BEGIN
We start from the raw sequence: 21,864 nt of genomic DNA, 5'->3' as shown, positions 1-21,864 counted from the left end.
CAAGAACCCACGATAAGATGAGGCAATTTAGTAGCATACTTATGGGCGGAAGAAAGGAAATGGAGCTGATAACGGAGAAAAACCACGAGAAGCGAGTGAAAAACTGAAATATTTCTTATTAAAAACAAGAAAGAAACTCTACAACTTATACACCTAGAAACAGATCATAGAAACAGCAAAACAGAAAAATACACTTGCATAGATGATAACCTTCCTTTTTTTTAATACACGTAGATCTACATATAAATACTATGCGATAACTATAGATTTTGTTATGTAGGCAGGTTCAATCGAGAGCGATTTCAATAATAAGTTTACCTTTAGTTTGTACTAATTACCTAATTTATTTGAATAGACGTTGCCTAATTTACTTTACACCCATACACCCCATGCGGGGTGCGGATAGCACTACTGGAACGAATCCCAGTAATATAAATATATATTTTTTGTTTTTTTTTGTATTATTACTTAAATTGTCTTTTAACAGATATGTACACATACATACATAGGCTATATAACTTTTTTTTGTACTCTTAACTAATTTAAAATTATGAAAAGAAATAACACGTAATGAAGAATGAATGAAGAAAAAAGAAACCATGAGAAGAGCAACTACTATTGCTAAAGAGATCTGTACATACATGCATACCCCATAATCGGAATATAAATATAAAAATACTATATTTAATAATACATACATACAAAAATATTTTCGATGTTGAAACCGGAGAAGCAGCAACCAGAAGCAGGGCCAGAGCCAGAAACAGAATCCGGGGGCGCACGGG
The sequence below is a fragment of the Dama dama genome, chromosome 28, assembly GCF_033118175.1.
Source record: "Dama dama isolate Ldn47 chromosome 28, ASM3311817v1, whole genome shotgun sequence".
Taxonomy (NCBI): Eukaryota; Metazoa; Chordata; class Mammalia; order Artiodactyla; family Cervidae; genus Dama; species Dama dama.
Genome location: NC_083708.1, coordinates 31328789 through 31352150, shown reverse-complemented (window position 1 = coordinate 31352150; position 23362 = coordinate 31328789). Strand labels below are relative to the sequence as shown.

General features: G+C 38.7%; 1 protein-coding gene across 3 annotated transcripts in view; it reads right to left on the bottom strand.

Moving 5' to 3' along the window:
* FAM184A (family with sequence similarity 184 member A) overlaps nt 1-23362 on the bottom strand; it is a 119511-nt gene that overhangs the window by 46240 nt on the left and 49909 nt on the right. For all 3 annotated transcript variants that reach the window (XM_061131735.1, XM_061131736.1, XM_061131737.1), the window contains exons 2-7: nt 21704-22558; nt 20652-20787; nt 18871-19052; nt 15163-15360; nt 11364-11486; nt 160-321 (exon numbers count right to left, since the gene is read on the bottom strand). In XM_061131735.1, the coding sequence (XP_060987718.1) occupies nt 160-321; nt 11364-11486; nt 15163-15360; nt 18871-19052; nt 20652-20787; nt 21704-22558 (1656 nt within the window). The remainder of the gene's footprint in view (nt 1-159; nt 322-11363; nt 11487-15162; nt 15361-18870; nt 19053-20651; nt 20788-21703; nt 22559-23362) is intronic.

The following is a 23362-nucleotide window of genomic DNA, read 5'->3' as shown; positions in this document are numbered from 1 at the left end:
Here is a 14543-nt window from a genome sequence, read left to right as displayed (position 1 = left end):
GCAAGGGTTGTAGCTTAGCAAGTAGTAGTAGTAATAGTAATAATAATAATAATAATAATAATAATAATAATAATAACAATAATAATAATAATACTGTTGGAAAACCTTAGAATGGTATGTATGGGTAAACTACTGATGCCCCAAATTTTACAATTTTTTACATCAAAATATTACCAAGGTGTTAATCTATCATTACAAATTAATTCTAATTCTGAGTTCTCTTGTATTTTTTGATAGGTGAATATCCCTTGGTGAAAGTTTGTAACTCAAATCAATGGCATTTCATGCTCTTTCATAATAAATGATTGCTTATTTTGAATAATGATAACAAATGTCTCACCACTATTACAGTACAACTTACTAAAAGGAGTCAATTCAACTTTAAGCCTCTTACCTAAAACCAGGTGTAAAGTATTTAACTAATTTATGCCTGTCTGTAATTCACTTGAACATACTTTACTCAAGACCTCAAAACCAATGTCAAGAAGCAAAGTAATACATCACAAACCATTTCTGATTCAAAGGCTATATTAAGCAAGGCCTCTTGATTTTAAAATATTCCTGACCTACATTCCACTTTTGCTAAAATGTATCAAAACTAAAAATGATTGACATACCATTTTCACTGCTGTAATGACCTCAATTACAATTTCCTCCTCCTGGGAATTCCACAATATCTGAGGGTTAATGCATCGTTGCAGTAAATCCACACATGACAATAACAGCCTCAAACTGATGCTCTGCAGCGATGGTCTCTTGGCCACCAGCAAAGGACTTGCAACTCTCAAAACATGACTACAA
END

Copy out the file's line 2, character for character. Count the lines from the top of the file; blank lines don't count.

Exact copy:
CAAGAACCCACGATAAGATGAGGCAATTTAGTAGCATACTTATGGGCGGAAGAAAGGAAATGGAGCTGATAACGGAGAAAAACCACGAGAAGCGAGTGAAAAACTGAAATATTTCTTATTAAAAACAAGAAAGAAACTCTACAACTTATACACCTAGAAACAGATCATAGAAACAGCAAAACAGAAAAATACACTTGCATAGATGATAACCTTCCTTTTTTTTAATACACGTAGATCTACATATAAATACTATGCGATAACTATAGATTTTGTTATGTAGGCAGGTTCAATCGAGAGCGATTTCAATAATAAGTTTACCTTTAGTTTGTACTAATTACCTAATTTATTTGAATAGACGTTGCCTAATTTACTTTACACCCATACACCCCATGCGGGGTGCGGATAGCACTACTGGAACGAATCCCAGTAATATAAATATATATTTTTTGTTTTTTTTTGTATTATTACTTAAATTGTCTTTTAACAGATATGTACACATACATACATAGGCTATATAACTTTTTTTTGTACTCTTAACTAATTTAAAATTATGAAAAGAAATAACACGTAATGAAGAATGAATGAAGAAAAAAGAAACCATGAGAAGAGCAACTACTATTGCTAAAGAGATCTGTACATACATGCATACCCCATAATCGGAATATAAATATAAAAATACTATATTTAATAATACATACATACAAAAATATTTTCGATGTTGAAACCGGAGAAGCAGCAACCAGAAGCAGGGCCAGAGCCAGAAACAGAATCCGGGGGCGCACGGG